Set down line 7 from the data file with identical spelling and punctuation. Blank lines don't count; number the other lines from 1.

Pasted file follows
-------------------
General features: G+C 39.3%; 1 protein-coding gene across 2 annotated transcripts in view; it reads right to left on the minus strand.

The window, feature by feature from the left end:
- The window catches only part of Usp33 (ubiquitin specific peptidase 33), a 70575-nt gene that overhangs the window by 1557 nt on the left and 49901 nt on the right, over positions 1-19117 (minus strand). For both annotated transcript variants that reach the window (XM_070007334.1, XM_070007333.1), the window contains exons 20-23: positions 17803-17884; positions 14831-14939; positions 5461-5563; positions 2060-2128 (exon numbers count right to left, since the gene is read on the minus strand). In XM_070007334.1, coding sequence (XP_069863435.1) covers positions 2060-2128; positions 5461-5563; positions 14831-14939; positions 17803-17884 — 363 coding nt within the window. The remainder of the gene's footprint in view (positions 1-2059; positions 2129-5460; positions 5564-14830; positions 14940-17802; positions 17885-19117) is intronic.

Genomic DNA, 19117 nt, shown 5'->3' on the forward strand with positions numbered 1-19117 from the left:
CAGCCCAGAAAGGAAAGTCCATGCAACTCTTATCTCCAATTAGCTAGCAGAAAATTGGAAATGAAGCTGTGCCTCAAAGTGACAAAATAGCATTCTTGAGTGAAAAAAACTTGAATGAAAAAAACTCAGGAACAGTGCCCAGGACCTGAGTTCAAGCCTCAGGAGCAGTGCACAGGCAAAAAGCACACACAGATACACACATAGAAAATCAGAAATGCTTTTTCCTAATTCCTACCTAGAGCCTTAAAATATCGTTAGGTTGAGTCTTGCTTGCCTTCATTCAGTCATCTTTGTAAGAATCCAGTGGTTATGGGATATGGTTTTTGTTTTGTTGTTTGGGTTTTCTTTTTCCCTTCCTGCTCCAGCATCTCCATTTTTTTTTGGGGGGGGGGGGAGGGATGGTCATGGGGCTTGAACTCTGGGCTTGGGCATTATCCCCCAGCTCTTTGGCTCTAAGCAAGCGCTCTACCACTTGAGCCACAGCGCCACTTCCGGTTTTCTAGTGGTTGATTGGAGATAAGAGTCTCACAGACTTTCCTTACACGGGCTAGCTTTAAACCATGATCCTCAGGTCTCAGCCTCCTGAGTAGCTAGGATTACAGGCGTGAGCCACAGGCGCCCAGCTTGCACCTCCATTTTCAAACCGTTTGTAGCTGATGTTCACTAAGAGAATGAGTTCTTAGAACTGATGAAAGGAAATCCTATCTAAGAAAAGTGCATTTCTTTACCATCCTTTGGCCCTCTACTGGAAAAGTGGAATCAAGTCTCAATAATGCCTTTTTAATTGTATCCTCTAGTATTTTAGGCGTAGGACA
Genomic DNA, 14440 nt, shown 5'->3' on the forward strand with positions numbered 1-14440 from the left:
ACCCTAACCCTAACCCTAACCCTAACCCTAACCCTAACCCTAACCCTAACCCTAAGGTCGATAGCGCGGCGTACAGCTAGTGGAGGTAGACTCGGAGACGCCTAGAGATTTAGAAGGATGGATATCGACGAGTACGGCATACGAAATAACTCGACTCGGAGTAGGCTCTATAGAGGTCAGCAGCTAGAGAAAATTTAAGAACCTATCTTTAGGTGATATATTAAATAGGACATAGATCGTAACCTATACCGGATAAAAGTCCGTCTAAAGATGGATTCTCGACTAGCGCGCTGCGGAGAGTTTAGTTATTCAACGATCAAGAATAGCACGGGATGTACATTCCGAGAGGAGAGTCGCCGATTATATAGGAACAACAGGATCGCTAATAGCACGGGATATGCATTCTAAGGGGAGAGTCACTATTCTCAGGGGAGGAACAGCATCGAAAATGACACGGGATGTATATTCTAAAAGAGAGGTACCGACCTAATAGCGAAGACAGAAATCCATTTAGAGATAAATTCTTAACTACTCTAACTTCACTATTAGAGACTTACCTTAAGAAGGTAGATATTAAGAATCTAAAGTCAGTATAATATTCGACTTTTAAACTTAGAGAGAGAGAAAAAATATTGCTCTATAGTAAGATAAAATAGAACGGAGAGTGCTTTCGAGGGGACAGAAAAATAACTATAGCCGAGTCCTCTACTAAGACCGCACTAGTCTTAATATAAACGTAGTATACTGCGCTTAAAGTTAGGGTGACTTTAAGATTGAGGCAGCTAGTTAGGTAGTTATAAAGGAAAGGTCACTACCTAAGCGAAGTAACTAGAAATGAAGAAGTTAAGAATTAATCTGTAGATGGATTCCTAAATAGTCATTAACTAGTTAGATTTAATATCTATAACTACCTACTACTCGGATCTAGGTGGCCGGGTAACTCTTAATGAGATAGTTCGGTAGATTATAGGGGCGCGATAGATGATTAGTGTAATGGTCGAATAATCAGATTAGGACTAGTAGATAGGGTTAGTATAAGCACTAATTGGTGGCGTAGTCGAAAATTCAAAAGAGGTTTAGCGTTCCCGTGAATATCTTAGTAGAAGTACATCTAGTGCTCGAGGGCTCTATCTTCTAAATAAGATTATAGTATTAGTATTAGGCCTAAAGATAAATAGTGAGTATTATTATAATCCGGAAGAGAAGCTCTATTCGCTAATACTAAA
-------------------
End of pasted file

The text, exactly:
ACCCTAACCCTAACCCTAACCCTAACCCTAACCCTAACCCTAACCCTAACCCTAAGGTCGATAGCGCGGCGTACAGCTAGTGGAGGTAGACTCGGAGACGCCTAGAGATTTAGAAGGATGGATATCGACGAGTACGGCATACGAAATAACTCGACTCGGAGTAGGCTCTATAGAGGTCAGCAGCTAGAGAAAATTTAAGAACCTATCTTTAGGTGATATATTAAATAGGACATAGATCGTAACCTATACCGGATAAAAGTCCGTCTAAAGATGGATTCTCGACTAGCGCGCTGCGGAGAGTTTAGTTATTCAACGATCAAGAATAGCACGGGATGTACATTCCGAGAGGAGAGTCGCCGATTATATAGGAACAACAGGATCGCTAATAGCACGGGATATGCATTCTAAGGGGAGAGTCACTATTCTCAGGGGAGGAACAGCATCGAAAATGACACGGGATGTATATTCTAAAAGAGAGGTACCGACCTAATAGCGAAGACAGAAATCCATTTAGAGATAAATTCTTAACTACTCTAACTTCACTATTAGAGACTTACCTTAAGAAGGTAGATATTAAGAATCTAAAGTCAGTATAATATTCGACTTTTAAACTTAGAGAGAGAGAAAAAATATTGCTCTATAGTAAGATAAAATAGAACGGAGAGTGCTTTCGAGGGGACAGAAAAATAACTATAGCCGAGTCCTCTACTAAGACCGCACTAGTCTTAATATAAACGTAGTATACTGCGCTTAAAGTTAGGGTGACTTTAAGATTGAGGCAGCTAGTTAGGTAGTTATAAAGGAAAGGTCACTACCTAAGCGAAGTAACTAGAAATGAAGAAGTTAAGAATTAATCTGTAGATGGATTCCTAAATAGTCATTAACTAGTTAGATTTAATATCTATAACTACCTACTACTCGGATCTAGGTGGCCGGGTAACTCTTAATGAGATAGTTCGGTAGATTATAGGGGCGCGATAGATGATTAGTGTAATGGTCGAATAATCAGATTAGGACTAGTAGATAGGGTTAGTATAAGCACTAATTGGTGGCGTAGTCGAAAATTCAAAAGAGGTTTAGCGTTCCCGTGAATATCTTAGTAGAAGTACATCTAGTGCTCGAGGGCTCTATCTTCTAAATAAGATTATAGTATTAGTATTAGGCCTAAAGATAAATAGTGAGTATTATTATAATCCGGAAGAGAAGCTCTATTCGCTAATACTAAA